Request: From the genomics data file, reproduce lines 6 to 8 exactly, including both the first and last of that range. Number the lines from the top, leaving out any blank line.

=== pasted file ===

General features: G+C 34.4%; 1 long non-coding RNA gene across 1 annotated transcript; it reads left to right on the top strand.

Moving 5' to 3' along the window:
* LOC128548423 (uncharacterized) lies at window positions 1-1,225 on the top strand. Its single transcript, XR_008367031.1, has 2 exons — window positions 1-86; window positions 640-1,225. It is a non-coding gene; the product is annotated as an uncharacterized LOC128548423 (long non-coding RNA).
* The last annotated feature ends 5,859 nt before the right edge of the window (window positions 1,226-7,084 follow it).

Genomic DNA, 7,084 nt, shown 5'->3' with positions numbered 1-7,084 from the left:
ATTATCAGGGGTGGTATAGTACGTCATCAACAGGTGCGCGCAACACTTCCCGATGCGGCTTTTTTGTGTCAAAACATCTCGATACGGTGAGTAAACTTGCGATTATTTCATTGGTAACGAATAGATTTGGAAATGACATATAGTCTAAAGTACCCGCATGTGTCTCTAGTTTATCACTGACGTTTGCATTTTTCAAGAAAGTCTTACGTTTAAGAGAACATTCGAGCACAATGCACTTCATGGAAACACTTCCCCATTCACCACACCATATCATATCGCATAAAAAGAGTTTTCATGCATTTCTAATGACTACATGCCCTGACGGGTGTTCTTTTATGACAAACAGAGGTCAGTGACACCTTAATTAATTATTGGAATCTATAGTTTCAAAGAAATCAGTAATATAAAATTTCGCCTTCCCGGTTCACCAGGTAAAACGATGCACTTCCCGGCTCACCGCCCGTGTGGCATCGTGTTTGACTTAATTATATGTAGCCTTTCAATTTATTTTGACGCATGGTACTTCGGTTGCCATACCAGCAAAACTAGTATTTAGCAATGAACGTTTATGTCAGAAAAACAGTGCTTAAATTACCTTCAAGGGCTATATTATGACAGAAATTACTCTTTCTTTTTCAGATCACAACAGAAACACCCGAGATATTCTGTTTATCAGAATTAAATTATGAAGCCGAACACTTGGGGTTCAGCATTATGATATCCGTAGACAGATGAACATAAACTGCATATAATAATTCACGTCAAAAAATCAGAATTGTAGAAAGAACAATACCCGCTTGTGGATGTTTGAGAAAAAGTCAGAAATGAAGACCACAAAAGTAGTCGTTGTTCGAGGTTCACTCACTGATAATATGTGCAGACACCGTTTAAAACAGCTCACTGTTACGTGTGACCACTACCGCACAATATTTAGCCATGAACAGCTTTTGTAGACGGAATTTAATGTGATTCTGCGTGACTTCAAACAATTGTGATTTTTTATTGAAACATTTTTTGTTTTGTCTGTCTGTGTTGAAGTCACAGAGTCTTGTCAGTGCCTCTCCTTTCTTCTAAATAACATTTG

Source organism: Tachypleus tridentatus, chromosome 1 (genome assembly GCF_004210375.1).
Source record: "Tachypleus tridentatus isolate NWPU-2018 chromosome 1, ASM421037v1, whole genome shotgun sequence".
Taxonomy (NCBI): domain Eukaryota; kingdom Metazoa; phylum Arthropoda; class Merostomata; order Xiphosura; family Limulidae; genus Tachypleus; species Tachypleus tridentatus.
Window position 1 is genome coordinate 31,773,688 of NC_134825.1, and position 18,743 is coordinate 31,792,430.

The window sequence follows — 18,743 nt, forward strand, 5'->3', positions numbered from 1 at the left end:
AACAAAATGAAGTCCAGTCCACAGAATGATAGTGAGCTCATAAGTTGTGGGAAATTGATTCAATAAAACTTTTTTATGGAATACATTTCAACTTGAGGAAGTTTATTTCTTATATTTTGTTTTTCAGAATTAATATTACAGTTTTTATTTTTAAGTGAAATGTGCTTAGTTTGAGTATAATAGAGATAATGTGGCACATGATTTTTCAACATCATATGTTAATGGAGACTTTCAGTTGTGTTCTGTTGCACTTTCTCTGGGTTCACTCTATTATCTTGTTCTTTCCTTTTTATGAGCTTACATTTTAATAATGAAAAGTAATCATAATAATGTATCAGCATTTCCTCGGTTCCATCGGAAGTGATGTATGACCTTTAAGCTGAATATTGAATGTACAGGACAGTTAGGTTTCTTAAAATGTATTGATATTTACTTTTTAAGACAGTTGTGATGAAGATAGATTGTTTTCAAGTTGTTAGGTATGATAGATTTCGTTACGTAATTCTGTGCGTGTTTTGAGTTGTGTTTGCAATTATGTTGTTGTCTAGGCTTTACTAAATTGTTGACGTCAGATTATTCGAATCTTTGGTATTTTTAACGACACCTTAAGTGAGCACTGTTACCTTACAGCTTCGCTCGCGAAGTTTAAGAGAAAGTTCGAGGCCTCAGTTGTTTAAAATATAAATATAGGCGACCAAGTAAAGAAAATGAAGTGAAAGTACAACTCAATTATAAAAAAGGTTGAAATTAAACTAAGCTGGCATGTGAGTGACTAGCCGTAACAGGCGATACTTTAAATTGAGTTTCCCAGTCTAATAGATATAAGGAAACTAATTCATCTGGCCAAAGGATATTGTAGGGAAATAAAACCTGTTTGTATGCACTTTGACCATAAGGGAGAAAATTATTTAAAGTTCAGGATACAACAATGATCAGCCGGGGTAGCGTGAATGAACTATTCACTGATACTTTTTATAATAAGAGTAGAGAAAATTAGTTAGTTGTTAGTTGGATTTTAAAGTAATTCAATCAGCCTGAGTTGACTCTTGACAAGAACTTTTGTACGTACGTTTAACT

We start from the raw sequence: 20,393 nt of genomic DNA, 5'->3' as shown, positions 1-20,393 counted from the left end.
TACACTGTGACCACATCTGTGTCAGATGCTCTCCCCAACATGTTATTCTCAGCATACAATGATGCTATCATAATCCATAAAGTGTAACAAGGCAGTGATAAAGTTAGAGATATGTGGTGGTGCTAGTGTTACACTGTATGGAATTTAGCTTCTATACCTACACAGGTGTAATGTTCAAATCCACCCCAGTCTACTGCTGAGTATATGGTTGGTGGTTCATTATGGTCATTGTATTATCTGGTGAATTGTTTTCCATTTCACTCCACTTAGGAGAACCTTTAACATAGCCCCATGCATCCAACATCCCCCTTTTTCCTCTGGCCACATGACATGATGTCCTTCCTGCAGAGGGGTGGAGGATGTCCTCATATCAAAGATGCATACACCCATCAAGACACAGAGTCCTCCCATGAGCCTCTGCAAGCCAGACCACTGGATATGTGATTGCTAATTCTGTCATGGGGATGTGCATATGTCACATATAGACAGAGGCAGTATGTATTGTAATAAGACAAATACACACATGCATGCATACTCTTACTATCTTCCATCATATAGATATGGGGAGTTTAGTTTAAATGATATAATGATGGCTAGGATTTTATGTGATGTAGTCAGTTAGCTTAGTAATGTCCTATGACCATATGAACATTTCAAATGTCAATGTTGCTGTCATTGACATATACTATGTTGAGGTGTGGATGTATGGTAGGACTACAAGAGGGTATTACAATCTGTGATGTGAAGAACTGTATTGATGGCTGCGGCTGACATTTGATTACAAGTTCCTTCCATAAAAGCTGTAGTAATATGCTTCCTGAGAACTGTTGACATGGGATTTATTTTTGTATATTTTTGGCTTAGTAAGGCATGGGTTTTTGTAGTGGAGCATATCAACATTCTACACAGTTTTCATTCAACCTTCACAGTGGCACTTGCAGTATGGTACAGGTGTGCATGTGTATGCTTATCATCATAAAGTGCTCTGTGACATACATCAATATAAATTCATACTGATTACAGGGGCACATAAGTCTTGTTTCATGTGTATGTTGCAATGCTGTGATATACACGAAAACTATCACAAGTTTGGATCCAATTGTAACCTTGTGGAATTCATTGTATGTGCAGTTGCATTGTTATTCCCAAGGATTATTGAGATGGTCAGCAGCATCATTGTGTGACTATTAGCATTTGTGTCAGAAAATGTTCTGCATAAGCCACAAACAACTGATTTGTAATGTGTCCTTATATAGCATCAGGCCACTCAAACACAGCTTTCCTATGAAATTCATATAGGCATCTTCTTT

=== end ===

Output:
ATTATCAGGGGTGGTATAGTACGTCATCAACAGGTGCGCGCAACACTTCCCGATGCGGCTTTTTTGTGTCAAAACATCTCGATACGGTGAGTAAACTTGCGATTATTTCATTGGTAACGAATAGATTTGGAAATGACATATAGTCTAAAGTACCCGCATGTGTCTCTAGTTTATCACTGACGTTTGCATTTTTCAAGAAAGTCTTACGTTTAAGAGAACATTCGAGCACAATGCACTTCATGGAAACACTTCCCCATTCACCACACCATATCATATCGCATAAAAAGAGTTTTCATGCATTTCTAATGACTACATGCCCTGACGGGTGTTCTTTTATGACAAACAGAGGTCAGTGACACCTTAATTAATTATTGGAATCTATAGTTTCAAAGAAATCAGTAATATAAAATTTCGCCTTCCCGGTTCACCAGGTAAAACGATGCACTTCCCGGCTCACCGCCCGTGTGGCATCGTGTTTGACTTAATTATATGTAGCCTTTCAATTTATTTTGACGCATGGTACTTCGGTTGCCATACCAGCAAAACTAGTATTTAGCAATGAACGTTTATGTCAGAAAAACAGTGCTTAAATTACCTTCAAGGGCTATATTATGACAGAAATTACTCTTTCTTTTTCAGATCACAACAGAAACACCCGAGATATTCTGTTTATCAGAATTAAATTATGAAGCCGAACACTTGGGGTTCAGCATTATGATATCCGTAGACAGATGAACATAAACTGCATATAATAATTCACGTCAAAAAATCAGAATTGTAGAAAGAACAATACCCGCTTGTGGATGTTTGAGAAAAAGTCAGAAATGAAGACCACAAAAGTAGTCGTTGTTCGAGGTTCACTCACTGATAATATGTGCAGACACCGTTTAAAACAGCTCACTGTTACGTGTGACCACTACCGCACAATATTTAGCCATGAACAGCTTTTGTAGACGGAATTTAATGTGATTCTGCGTGACTTCAAACAATTGTGATTTTTTATTGAAACATTTTTTGTTTTGTCTGTCTGTGTTGAAGTCACAGAGTCTTGTCAGTGCCTCTCCTTTCTTCTAAATAACATTTG

Source organism: Tachypleus tridentatus, chromosome 1 (genome assembly GCF_004210375.1).
Source record: "Tachypleus tridentatus isolate NWPU-2018 chromosome 1, ASM421037v1, whole genome shotgun sequence".